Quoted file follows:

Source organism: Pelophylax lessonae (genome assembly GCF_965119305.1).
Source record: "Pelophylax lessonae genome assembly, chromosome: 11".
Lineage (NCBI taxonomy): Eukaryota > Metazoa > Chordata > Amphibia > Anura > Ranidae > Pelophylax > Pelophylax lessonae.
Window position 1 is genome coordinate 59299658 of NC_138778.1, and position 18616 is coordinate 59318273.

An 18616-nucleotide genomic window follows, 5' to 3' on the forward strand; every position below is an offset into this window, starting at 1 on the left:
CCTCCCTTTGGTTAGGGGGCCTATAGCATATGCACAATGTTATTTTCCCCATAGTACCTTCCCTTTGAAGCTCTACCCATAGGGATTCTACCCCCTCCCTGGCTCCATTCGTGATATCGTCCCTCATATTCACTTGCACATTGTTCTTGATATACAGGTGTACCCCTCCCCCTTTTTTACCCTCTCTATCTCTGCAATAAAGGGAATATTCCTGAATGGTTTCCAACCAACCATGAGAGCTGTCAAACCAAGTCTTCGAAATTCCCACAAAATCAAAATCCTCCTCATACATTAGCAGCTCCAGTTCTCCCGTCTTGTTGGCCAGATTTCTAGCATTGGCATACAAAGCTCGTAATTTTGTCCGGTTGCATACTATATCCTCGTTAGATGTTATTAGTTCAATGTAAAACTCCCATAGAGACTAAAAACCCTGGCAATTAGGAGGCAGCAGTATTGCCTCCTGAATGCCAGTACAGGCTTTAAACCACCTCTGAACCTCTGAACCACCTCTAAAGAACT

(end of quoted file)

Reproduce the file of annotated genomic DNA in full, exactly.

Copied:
Source organism: Pelophylax lessonae (genome assembly GCF_965119305.1).
Source record: "Pelophylax lessonae genome assembly, chromosome: 11".
Lineage (NCBI taxonomy): Eukaryota > Metazoa > Chordata > Amphibia > Anura > Ranidae > Pelophylax > Pelophylax lessonae.
Window position 1 is genome coordinate 59299658 of NC_138778.1, and position 18616 is coordinate 59318273.

An 18616-nucleotide genomic window follows, 5' to 3' on the forward strand; every position below is an offset into this window, starting at 1 on the left:
CCTCCCTTTGGTTAGGGGGCCTATAGCATATGCACAATGTTATTTTCCCCATAGTACCTTCCCTTTGAAGCTCTACCCATAGGGATTCTACCCCCTCCCTGGCTCCATTCGTGATATCGTCCCTCATATTCACTTGCACATTGTTCTTGATATACAGGTGTACCCCTCCCCCTTTTTTACCCTCTCTATCTCTGCAATAAAGGGAATATTCCTGAATGGTTTCCAACCAACCATGAGAGCTGTCAAACCAAGTCTTCGAAATTCCCACAAAATCAAAATCCTCCTCATACATTAGCAGCTCCAGTTCTCCCGTCTTGTTGGCCAGATTTCTAGCATTGGCATACAAAGCTCGTAATTTTGTCCGGTTGCATACTATATCCTCGTTAGATGTTATTAGTTCAATGTAAAACTCCCATAGAGACTAAAAACCCTGGCAATTAGGAGGCAGCAGTATTGCCTCCTGAATGCCAGTACAGGCTTTAAACCACCTCTGAACCTCTGAACCACCTCTAAAGAACT